For anyone who had given up trying to find QB Town Council’s discussion on a specific agenda topic on one of their YouTube meeting recordings, we are pleased to report a huge improvement!
Starting with the June 29, 2022 Council meeting, viewers can not only watch the segment currently being played, but also easily spot where the next segments start, along with a short title of each.
In this screenshot example, the topic being discussed is a Zoning Amendment application on First Avenue, but viewers can also look ahead and can see exactly where the discussion on the proposed new Council Correspondence Process begins.
This is a marked improvement in accessibility and ease of use of QB Town Council meeting recordings.
Town Hall transparency goes up; viewer irritation goes way down. No longer will we at Second Opinion QB need to provide our readers with the time stamp marker for Council discussions we refer you to in our reporting.
We would like to commend the Town’s Information Technology team members by name, but — speaking of transparency — we have no idea who you are. Information Technology isn’t even included in the list of Departments on the Town’s website. We can’t even tell which of the listed Departments these employees report to, and we know they exist. Job postings for two new IT positions were added by the Town last year. So, through the Town’s CAO Lou Varela, we extend kudos to the Town’s IT team for this technology / service improvement.
In the past two years Second Opinion QB frequently heard from readers and commented on the Town’s annoying Council meeting video accessibility, compared to other municipalities.
The Town’s previous CAO Sailland and acting CAO Svensen did not acknowledge or apologize, nor fix the obvious deficiency. Less than two months on the job, CAO Varela promptly addresses the problem.
We are hoping that Ms. Varela might also be able to quickly adopt the even better meeting video tools used by her previous employer, the District of Oak Bay.
Oak Bay uses a technology that is quite similar to the meeting video accessibility provided by other municipal governments, including the Regional District of Nanaimo (RDN) and the City of Parksville. One click on an agenda item takes the viewer to the associated reports, and one click takes the viewer to the related video segment. All three (agenda, report, video) are accessible together, which would provide the public with improved access to Town of Qualicum Beach information.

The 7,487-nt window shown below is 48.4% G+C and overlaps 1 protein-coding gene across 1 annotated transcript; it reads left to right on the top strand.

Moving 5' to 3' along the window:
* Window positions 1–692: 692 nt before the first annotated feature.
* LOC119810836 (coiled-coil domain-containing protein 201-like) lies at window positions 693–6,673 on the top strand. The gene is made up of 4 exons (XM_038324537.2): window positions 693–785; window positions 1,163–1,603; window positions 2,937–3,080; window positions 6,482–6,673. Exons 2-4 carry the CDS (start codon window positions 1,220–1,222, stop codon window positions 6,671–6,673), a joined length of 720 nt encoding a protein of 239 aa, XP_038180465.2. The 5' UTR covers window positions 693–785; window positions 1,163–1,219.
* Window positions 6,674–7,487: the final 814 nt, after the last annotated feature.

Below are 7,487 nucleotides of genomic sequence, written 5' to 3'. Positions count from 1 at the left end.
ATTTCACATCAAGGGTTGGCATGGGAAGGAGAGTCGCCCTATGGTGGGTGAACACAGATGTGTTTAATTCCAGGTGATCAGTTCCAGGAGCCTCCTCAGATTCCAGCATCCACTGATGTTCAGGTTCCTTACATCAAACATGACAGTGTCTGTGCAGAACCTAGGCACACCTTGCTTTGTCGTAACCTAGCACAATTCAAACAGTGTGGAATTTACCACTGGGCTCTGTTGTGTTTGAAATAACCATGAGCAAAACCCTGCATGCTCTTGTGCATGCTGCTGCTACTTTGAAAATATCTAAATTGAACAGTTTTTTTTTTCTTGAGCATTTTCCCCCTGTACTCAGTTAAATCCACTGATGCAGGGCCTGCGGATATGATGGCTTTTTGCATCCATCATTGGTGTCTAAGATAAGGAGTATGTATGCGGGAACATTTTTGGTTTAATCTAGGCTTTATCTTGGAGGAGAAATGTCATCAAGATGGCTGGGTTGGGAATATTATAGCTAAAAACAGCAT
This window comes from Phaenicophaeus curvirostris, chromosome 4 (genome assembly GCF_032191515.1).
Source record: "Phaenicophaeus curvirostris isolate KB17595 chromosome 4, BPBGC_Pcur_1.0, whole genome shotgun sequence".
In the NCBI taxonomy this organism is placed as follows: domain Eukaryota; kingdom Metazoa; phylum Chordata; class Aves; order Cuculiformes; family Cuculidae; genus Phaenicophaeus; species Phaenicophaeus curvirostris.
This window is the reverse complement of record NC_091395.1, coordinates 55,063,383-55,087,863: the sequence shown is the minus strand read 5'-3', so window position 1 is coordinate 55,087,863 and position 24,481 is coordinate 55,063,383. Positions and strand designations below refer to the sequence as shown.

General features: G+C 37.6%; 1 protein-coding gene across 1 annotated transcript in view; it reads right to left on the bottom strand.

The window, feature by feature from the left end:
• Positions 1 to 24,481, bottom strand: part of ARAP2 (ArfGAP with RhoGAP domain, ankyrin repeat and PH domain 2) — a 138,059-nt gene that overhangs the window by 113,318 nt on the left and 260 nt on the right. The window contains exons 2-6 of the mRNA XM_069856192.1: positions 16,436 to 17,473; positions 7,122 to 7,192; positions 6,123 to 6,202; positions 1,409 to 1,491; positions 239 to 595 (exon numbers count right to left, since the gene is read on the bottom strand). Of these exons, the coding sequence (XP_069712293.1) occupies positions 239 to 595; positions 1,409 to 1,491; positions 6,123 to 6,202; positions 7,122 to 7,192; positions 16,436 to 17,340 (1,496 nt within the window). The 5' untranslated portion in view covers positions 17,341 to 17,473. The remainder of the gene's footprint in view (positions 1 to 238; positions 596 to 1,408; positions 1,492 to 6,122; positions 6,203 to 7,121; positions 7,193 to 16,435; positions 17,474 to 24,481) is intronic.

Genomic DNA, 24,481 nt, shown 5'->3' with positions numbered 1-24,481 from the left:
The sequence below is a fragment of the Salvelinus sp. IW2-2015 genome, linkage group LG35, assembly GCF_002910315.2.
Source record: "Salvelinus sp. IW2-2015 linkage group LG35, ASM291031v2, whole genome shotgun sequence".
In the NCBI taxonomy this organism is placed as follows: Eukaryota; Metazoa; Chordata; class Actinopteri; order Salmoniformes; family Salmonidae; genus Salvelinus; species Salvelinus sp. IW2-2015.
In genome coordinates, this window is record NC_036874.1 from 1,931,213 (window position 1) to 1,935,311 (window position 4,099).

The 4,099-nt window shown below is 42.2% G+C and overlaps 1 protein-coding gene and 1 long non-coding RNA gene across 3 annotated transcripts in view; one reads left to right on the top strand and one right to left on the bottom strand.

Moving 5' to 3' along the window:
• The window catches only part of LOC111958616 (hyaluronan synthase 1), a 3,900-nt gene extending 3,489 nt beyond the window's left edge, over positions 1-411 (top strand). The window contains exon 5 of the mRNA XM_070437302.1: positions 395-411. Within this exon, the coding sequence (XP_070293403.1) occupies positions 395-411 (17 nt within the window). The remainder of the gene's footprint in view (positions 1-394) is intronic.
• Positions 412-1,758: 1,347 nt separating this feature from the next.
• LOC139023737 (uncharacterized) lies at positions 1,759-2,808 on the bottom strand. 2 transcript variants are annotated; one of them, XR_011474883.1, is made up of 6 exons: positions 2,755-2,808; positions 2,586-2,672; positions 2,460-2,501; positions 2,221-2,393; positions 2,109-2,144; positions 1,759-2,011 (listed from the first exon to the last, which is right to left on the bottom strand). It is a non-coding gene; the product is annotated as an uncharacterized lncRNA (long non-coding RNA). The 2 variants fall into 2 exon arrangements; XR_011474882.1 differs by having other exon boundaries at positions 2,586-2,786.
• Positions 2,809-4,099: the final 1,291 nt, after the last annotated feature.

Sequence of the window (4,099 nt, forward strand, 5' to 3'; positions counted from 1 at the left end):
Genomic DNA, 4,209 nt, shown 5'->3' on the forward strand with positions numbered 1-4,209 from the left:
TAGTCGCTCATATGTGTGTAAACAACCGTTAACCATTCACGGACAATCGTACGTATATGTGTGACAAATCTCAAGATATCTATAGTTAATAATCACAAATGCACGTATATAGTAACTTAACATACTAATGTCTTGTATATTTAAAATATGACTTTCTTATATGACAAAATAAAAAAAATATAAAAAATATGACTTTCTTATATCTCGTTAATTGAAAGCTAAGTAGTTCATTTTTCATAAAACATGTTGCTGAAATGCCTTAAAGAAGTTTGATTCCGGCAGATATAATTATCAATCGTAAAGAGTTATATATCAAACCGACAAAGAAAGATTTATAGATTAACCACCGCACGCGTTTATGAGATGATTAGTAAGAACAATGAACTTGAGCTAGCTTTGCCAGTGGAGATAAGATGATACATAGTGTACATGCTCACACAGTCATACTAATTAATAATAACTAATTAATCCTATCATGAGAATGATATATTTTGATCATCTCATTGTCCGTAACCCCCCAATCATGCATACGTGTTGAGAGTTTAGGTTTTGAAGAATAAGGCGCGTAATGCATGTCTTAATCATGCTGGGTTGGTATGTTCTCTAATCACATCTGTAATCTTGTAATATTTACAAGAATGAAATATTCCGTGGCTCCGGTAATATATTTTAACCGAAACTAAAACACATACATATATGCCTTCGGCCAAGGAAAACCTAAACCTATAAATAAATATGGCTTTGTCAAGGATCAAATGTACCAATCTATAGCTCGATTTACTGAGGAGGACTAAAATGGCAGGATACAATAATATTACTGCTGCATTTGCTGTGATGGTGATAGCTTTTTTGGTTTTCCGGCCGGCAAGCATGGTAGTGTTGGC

You gain some, you lose some – Letters to the Town go into hiding
The Town’s new Council Correspondence Process, introduced by CAO Varela at the same June 29, 2022 QB Council meeting, is decidedly less impressive.
Historically, the Town has maintained a 3-ring binder of copies of correspondence received by Mayor and Council, sometimes including the Town’s response.
To view Correspondence sent to the Town, a member of the public or media simply had to go to the front counter at Town Hall, ask for the Correspondence Binder, then sit down at the side counter, or in a nearby meeting room if unoccupied, and browse the contents.
The Binder included a Correspondence Log listing the name, date and subject of each letter or email received, along with copies of each piece of correspondence. A copy of the Correspondence Log was included with the agenda of each regular Council meeting, as a handy reference for Council, staff and the public.
Generally, the staff were careful to blank out the sender’s personal contact information such as email address and telephone number.
Back in February 2021, Corporate Administrator Heather Svensen inappropriately broadcasted our Editor’s personal email address without permission, for which she was reprimanded, as we reported in September 2021, Deputy CAO Svensen disclosed personal information – BC Privacy Commissioner. Second Opinion QB also reported staff were occasionally not redacting the email address of senders whose emails were filed in the Correspondence Binder including, on one occasion, the email address of a minor.
Then the Town’s Correspondence process got silly. Shortly after CAO Sailland’s departure in the fall of 2021, then-acting CAO Svensen began tinkering with the Correspondence Log.
First, the sender’s recorded name went from, for example, ‘M Smote,’ to just ‘Mary.’ Later, the sender’s identity was removed entirely from both the Correspondence Log AND from their letter / email filed in the Correspondence Binder.
Now, no one can confirm who has written a letter / email or determine whether the letter is real or fake correspondence. Nor can members of the public confirm from the Correspondence Log whether their own correspondence has been received by the Town.
Given that a person who wishes to speak at a Public Hearing has to first publicly state their full name and address, this removal of correspondents’ names and addresses in the Correspondence binder was both baffling and absurd.
Previously, Second Opinion QB routinely spotted items of public interest in the Correspondence Log and Binder that warranted follow-up with Town residents who had taken the time to correspond to Mayor and Council in writing. There was no point in reviewing the Correspondence Binder once it contained anonymous correspondence that could have been written by anyone, or no one.
Fortunately, we are routinely cc’d or bcc’d on Town correspondence by email / letter writers. This helps us keep our readers aware of emerging issues, but an important vehicle for encouraging public participation and interaction is being cut off, without explanation.
Goodbye Correspondence Binder – you will be missed